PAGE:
For Your Wednesday Breakfast Munching, March 18, 2015

SwitzerlandNoted for you Wednesday morning procrastinations.

Here are some of the interesting things that I found around the net. Hopefully, you will find these useful and interesting too.

  1. How a Rising Dollar Is Creating Trouble for Emerging Economies – The soaring value of the American dollar is rippling across the globe. As it rises, it is threatening emerging economies where companies have taken on trillions’ worth of dollar-based debt in recent years.
  2. Exchange Rates and Balance Sheet Effects – Actually, this time is not different: the Asian and Argentine crises were also about private-sector debt, with Asian public debt, in particular, quite low before the crisis hit. And a number of economists, myself included, independently developed models of leverage, currency mismatch, and balance sheet effects to make sense of the Asian crisis.
  3. Tax Cuts Still Don’t Pay for Themselves – The Tax Foundation released a report last week arguing the Rubio-Lee plan would generate so much business investment that, within a decade, federal tax receipts would be higher than if taxes hadn’t been cut at all. According to William McBride, the chief economist at the right-of-center think tank, the senators’ plan would add 15 percent to gross domestic product and 13 percent to wages.
  4. A Rebuttal of the one that we read on Monday: Riksbank Deputy Governor Jansson again tries to defend the indefensible – But in real time, the Riksbank’s inflation forecast was below the inflation target and unemployment and the unemployment forecast were far above the Riksbank’s estimate of a long-run sustainable rate. In such a situation, easing, not tightening, is the right policy, since it shifts the inflation forecast up and closer to the target and the unemployment forecast down and closer the long-run sustainable rate.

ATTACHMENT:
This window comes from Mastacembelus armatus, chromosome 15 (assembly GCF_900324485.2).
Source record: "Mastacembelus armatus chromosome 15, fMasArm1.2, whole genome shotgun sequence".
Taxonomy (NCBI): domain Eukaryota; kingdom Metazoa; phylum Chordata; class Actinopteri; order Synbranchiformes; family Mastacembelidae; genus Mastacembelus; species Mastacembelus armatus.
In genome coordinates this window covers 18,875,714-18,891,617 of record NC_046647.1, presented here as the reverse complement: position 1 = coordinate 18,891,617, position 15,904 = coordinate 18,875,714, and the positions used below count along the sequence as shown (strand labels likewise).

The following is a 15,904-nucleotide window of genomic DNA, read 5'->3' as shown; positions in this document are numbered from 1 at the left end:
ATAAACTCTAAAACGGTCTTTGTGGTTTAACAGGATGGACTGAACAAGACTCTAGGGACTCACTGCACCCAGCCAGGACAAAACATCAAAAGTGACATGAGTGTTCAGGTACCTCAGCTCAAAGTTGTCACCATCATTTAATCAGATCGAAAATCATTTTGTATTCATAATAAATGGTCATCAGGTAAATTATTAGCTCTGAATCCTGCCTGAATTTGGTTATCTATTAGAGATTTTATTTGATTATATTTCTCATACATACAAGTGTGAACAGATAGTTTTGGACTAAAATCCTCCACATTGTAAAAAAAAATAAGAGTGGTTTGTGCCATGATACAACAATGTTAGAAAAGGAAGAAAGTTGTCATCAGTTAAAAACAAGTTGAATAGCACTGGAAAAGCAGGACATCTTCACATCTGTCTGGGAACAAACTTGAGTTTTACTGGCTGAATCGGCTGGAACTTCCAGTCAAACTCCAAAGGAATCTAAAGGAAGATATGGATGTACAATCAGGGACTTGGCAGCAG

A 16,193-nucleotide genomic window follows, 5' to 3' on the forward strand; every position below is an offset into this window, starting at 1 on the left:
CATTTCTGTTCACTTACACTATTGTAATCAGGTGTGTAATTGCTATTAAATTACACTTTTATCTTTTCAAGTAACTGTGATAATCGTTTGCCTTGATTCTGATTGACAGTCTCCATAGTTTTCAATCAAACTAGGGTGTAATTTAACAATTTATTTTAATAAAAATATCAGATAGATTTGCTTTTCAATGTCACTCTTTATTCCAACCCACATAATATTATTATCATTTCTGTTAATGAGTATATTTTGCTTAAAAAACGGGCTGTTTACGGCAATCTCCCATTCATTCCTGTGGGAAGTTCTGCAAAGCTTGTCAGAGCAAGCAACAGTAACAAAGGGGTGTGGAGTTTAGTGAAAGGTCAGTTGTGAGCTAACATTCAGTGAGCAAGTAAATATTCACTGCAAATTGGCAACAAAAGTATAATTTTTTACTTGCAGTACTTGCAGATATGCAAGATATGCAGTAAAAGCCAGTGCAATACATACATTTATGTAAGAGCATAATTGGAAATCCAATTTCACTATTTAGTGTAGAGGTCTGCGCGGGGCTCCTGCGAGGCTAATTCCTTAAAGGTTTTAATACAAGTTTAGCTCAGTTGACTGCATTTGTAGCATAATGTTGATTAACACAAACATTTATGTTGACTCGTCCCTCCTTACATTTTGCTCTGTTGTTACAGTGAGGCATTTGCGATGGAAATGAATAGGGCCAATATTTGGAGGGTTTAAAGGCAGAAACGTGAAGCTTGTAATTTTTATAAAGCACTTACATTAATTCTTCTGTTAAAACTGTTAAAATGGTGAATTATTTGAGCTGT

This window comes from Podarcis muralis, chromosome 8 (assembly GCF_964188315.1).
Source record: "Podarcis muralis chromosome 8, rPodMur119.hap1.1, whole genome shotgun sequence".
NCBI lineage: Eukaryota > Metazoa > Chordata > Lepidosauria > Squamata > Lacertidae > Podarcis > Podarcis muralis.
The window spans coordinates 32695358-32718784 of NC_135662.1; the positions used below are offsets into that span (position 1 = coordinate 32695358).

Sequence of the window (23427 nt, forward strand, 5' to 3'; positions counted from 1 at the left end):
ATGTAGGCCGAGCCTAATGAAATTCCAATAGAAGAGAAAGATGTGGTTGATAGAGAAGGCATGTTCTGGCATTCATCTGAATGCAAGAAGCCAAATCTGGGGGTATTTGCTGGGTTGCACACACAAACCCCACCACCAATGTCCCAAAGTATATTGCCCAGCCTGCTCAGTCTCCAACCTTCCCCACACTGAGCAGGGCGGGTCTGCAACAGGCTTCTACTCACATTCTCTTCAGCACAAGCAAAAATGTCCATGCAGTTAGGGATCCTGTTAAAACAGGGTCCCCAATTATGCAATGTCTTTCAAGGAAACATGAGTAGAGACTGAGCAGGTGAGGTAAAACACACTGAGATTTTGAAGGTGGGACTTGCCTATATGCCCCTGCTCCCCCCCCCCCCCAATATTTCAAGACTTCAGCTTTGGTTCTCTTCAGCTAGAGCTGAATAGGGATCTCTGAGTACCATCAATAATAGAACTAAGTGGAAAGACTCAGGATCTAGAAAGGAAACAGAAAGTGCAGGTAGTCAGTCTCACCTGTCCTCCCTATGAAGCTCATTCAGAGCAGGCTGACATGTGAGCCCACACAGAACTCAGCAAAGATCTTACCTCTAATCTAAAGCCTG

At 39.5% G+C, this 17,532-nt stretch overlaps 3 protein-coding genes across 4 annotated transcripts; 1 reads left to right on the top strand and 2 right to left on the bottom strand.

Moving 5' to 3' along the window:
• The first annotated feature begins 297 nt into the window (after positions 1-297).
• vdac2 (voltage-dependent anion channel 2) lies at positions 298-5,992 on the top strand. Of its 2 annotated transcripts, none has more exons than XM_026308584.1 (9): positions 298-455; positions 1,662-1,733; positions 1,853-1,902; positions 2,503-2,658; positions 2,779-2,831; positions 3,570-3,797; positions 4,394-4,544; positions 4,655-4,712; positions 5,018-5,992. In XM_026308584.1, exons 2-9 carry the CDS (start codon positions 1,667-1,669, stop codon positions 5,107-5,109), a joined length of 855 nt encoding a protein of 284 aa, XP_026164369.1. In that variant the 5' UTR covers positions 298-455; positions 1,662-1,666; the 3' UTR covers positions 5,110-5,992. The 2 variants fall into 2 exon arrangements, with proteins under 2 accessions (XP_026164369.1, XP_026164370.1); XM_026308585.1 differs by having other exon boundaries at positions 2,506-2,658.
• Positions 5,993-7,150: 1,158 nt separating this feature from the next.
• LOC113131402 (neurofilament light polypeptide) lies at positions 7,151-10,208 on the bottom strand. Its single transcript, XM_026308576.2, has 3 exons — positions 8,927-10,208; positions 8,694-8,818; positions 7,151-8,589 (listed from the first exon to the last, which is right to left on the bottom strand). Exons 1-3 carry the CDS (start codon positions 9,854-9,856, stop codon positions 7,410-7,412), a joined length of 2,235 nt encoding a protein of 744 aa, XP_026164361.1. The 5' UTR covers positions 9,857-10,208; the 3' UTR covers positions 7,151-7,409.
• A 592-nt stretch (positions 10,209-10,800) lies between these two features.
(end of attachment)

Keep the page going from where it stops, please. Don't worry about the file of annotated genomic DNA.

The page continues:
5. Israel Shekel Drops as Netanyahu Wins Most Seats in Election – The new government will need to address economic reforms that could affect the currency, including a regulator’s decision last year to reconsider foreign stakes in Israel’s two largest natural gas reserves, according to BlueStar Global Investors LLC.
  6. Potash Price System Faces ‘Collapse’ as China Negotiations Stall – Potash companies typically reach a deal with Chinese buyers in February, setting a benchmark price that guarantees stable profits for the nutrient used by farmers around the world to grow healthy crops. Now, with no pact in hand by mid-March, producers face the prospect of having to compete on pricing in an oversupplied market, said Daryna Kovalska, an analyst for Macquarie Group Ltd. in London.
  7. Gold Demand in Asia Seen Doubling as ANZ Sees Record Prices – While the bank has a short-term target of $1,100, prices will increase through 2030 on growing wealth in Asia, rising investment by money managers and expanding holdings at emerging-market central banks, the bank said. If China’s shift to a more open economy is bumpy and global financial instability continues, the price may surge to $3,230, it said.
  8. GUNDLACH: The global economy isn’t ready for a Fed rate hike – “I’m afraid that the Fed is intent on being a blockhead and raising interest rates against this backdrop,” he said, “and further strengthening the dollar, weakening the economy, weakening corporate earnings, and basically having to reverse policy.”
  9. Separate Trend from Cycle – Demographic developments are putting downward pressure on interest rates globally. But it is important to remember that the trend seen in the chart below is structural and very slow moving. Around this long term trend we have the business cycle, which is driven by positive and negative changes in confidence. In other words, we have a structural trend and around that trend we have periods where consumers and companies are optimistic about the future and periods where consumers and companies are pessimistic about the future.
  10. Osborne pins hopes on £6bn budget windfall to regain momentum in polls – Osborne is expected to announce some form of tax cuts designed to woo voters ahead of May’s election. The Independent reported on Wednesday that this will include abolishing tax on some of the income from savings for millions of lower-paid voters. Currently the coalition has plans to cut the 10p tax on income from savings for the lowest earners but that could be increased to include higher earners who pay a 20% rate. It’s understood there would be a cap on the amount that would be tax-free, for example the first £1,000.
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